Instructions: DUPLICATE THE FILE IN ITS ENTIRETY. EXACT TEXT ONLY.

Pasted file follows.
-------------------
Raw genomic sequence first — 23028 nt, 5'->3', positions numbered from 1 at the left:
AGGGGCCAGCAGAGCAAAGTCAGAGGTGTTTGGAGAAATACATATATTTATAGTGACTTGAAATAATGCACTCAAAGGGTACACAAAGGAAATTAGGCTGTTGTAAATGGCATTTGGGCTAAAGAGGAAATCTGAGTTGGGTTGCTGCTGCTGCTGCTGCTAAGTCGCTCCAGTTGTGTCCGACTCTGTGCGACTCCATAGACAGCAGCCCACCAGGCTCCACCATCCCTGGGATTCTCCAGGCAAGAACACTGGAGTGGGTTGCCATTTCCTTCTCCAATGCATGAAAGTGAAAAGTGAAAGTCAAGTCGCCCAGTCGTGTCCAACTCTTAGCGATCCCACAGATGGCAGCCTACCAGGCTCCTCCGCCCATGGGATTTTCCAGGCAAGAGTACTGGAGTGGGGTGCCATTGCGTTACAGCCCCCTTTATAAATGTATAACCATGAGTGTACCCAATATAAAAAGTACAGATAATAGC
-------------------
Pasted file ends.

Raw genomic sequence first — 23028 nt, 5'->3', positions numbered from 1 at the left:
AGGGGCCAGCAGAGCAAAGTCAGAGGTGTTTGGAGAAATACATATATTTATAGTGACTTGAAATAATGCACTCAAAGGGTACACAAAGGAAATTAGGCTGTTGTAAATGGCATTTGGGCTAAAGAGGAAATCTGAGTTGGGTTGCTGCTGCTGCTGCTGCTAAGTCGCTCCAGTTGTGTCCGACTCTGTGCGACTCCATAGACAGCAGCCCACCAGGCTCCACCATCCCTGGGATTCTCCAGGCAAGAACACTGGAGTGGGTTGCCATTTCCTTCTCCAATGCATGAAAGTGAAAAGTGAAAGTCAAGTCGCCCAGTCGTGTCCAACTCTTAGCGATCCCACAGATGGCAGCCTACCAGGCTCCTCCGCCCATGGGATTTTCCAGGCAAGAGTACTGGAGTGGGGTGCCATTGCGTTACAGCCCCCTTTATAAATGTATAACCATGAGTGTACCCAATATAAAAAGTACAGATAATAGC